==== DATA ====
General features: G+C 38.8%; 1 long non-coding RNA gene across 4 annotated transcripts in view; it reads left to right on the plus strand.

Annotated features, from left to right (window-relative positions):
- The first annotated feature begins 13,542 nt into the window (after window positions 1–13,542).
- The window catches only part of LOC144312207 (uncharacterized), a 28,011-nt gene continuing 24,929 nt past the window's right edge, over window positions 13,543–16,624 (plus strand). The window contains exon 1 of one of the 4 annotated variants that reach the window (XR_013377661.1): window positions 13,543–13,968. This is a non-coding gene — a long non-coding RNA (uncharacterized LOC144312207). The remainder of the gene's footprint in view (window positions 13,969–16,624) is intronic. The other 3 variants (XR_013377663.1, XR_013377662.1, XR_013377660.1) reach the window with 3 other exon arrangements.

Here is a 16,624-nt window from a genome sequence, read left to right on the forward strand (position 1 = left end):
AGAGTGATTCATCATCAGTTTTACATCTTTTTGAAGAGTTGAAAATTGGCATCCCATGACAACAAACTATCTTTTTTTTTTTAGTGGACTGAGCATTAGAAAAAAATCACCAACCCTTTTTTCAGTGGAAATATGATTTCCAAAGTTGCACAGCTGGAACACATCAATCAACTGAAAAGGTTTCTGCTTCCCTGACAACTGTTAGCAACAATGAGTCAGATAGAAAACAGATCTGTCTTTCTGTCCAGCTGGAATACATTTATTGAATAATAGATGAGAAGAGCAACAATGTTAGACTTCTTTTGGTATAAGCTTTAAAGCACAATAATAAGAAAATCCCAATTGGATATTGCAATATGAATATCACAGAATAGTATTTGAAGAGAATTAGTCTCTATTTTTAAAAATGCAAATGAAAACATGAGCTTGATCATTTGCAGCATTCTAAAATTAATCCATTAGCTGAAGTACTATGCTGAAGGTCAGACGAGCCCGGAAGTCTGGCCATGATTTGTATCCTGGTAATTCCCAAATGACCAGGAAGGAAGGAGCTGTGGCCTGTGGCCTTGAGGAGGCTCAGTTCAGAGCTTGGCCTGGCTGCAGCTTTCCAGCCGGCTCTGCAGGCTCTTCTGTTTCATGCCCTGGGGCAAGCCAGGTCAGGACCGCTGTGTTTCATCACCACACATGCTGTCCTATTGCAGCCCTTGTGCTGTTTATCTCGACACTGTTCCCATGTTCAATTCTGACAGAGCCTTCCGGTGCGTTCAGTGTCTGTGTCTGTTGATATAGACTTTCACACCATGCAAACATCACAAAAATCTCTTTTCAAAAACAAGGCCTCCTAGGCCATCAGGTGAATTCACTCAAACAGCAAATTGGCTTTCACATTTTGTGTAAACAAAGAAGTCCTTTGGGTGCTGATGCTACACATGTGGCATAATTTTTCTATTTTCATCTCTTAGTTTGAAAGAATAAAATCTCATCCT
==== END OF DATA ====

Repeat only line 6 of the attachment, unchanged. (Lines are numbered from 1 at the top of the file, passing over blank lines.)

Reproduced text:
AGAGTGATTCATCATCAGTTTTACATCTTTTTGAAGAGTTGAAAATTGGCATCCCATGACAACAAACTATCTTTTTTTTTTTAGTGGACTGAGCATTAGAAAAAAATCACCAACCCTTTTTTCAGTGGAAATATGATTTCCAAAGTTGCACAGCTGGAACACATCAATCAACTGAAAAGGTTTCTGCTTCCCTGACAACTGTTAGCAACAATGAGTCAGATAGAAAACAGATCTGTCTTTCTGTCCAGCTGGAATACATTTATTGAATAATAGATGAGAAGAGCAACAATGTTAGACTTCTTTTGGTATAAGCTTTAAAGCACAATAATAAGAAAATCCCAATTGGATATTGCAATATGAATATCACAGAATAGTATTTGAAGAGAATTAGTCTCTATTTTTAAAAATGCAAATGAAAACATGAGCTTGATCATTTGCAGCATTCTAAAATTAATCCATTAGCTGAAGTACTATGCTGAAGGTCAGACGAGCCCGGAAGTCTGGCCATGATTTGTATCCTGGTAATTCCCAAATGACCAGGAAGGAAGGAGCTGTGGCCTGTGGCCTTGAGGAGGCTCAGTTCAGAGCTTGGCCTGGCTGCAGCTTTCCAGCCGGCTCTGCAGGCTCTTCTGTTTCATGCCCTGGGGCAAGCCAGGTCAGGACCGCTGTGTTTCATCACCACACATGCTGTCCTATTGCAGCCCTTGTGCTGTTTATCTCGACACTGTTCCCATGTTCAATTCTGACAGAGCCTTCCGGTGCGTTCAGTGTCTGTGTCTGTTGATATAGACTTTCACACCATGCAAACATCACAAAAATCTCTTTTCAAAAACAAGGCCTCCTAGGCCATCAGGTGAATTCACTCAAACAGCAAATTGGCTTTCACATTTTGTGTAAACAAAGAAGTCCTTTGGGTGCTGATGCTACACATGTGGCATAATTTTTCTATTTTCATCTCTTAGTTTGAAAGAATAAAATCTCATCCT